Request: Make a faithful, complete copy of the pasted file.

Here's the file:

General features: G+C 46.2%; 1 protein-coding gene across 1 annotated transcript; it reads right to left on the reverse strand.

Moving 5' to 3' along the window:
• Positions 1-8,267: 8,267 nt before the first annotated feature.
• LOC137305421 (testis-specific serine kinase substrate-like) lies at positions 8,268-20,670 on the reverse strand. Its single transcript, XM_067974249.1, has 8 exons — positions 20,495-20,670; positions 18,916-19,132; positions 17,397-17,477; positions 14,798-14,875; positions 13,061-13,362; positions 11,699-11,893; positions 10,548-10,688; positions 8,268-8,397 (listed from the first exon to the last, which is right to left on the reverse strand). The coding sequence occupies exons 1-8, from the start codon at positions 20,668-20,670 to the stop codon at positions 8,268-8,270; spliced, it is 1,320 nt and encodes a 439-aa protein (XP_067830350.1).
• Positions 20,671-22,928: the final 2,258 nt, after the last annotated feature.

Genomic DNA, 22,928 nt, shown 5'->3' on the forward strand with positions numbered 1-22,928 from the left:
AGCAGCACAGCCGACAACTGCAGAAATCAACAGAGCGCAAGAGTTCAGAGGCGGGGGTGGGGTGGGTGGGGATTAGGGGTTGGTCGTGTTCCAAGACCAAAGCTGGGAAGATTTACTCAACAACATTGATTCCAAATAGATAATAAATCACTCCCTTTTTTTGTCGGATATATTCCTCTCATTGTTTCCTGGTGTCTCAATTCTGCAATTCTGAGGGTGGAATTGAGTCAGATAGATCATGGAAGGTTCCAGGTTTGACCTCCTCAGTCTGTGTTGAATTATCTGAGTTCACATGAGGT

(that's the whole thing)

General features: G+C 46.2%; 1 protein-coding gene across 1 annotated transcript; it reads right to left on the reverse strand.

Moving 5' to 3' along the window:
• Positions 1-8,267: 8,267 nt before the first annotated feature.
• LOC137305421 (testis-specific serine kinase substrate-like) lies at positions 8,268-20,670 on the reverse strand. Its single transcript, XM_067974249.1, has 8 exons — positions 20,495-20,670; positions 18,916-19,132; positions 17,397-17,477; positions 14,798-14,875; positions 13,061-13,362; positions 11,699-11,893; positions 10,548-10,688; positions 8,268-8,397 (listed from the first exon to the last, which is right to left on the reverse strand). The coding sequence occupies exons 1-8, from the start codon at positions 20,668-20,670 to the stop codon at positions 8,268-8,270; spliced, it is 1,320 nt and encodes a 439-aa protein (XP_067830350.1).
• Positions 20,671-22,928: the final 2,258 nt, after the last annotated feature.

Genomic DNA, 22,928 nt, shown 5'->3' on the forward strand with positions numbered 1-22,928 from the left:
AGCAGCACAGCCGACAACTGCAGAAATCAACAGAGCGCAAGAGTTCAGAGGCGGGGGTGGGGTGGGTGGGGATTAGGGGTTGGTCGTGTTCCAAGACCAAAGCTGGGAAGATTTACTCAACAACATTGATTCCAAATAGATAATAAATCACTCCCTTTTTTTGTCGGATATATTCCTCTCATTGTTTCCTGGTGTCTCAATTCTGCAATTCTGAGGGTGGAATTGAGTCAGATAGATCATGGAAGGTTCCAGGTTTGACCTCCTCAGTCTGTGTTGAATTATCTGAGTTCACATGAGGT